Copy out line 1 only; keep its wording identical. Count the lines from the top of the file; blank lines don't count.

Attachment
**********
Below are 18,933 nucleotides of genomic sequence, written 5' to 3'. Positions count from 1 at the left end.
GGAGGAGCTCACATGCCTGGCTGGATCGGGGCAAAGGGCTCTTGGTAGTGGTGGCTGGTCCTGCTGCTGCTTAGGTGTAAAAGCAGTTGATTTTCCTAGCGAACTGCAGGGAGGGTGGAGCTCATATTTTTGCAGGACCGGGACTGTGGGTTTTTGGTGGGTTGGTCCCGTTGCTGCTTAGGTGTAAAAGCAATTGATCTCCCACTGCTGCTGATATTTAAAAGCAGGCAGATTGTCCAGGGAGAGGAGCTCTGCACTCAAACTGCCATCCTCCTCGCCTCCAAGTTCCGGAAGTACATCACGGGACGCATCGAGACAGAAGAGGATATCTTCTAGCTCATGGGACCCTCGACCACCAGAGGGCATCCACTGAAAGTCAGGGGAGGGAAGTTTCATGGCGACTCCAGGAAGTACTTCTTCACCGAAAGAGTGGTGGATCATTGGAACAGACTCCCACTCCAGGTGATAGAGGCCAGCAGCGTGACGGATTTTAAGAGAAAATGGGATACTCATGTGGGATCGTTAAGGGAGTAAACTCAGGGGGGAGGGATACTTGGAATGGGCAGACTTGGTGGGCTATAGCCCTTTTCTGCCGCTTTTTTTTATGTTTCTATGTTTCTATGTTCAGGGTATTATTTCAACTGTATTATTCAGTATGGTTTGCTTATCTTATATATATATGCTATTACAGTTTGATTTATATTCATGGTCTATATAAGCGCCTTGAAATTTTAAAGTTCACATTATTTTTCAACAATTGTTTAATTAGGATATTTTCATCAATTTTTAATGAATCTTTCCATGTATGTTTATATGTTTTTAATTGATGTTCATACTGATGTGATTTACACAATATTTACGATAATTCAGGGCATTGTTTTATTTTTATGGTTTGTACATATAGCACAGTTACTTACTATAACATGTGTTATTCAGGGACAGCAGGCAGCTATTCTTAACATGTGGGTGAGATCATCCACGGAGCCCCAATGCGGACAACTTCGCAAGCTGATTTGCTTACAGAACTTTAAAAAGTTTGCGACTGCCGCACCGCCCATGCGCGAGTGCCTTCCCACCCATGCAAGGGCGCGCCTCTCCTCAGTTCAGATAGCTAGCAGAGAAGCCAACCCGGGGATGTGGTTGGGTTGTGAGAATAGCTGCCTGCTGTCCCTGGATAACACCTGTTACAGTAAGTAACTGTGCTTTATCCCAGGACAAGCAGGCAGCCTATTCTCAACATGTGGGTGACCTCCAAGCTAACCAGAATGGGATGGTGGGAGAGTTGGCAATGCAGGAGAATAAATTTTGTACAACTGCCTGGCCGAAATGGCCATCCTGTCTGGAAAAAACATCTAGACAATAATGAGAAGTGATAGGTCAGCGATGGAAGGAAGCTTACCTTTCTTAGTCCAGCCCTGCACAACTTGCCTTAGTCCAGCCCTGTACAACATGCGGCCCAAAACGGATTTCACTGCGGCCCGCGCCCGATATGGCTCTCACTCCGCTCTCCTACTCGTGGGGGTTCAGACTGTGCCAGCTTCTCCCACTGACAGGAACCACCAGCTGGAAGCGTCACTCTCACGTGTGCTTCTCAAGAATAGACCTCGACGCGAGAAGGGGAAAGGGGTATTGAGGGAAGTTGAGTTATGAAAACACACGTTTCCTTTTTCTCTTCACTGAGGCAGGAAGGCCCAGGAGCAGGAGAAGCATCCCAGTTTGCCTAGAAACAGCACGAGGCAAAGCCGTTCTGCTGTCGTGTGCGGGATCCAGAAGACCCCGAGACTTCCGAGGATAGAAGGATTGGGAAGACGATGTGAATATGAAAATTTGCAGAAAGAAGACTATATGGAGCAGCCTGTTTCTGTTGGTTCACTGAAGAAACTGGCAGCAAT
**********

Below are 18,933 nucleotides of genomic sequence, written 5' to 3'. Positions count from 1 at the left end.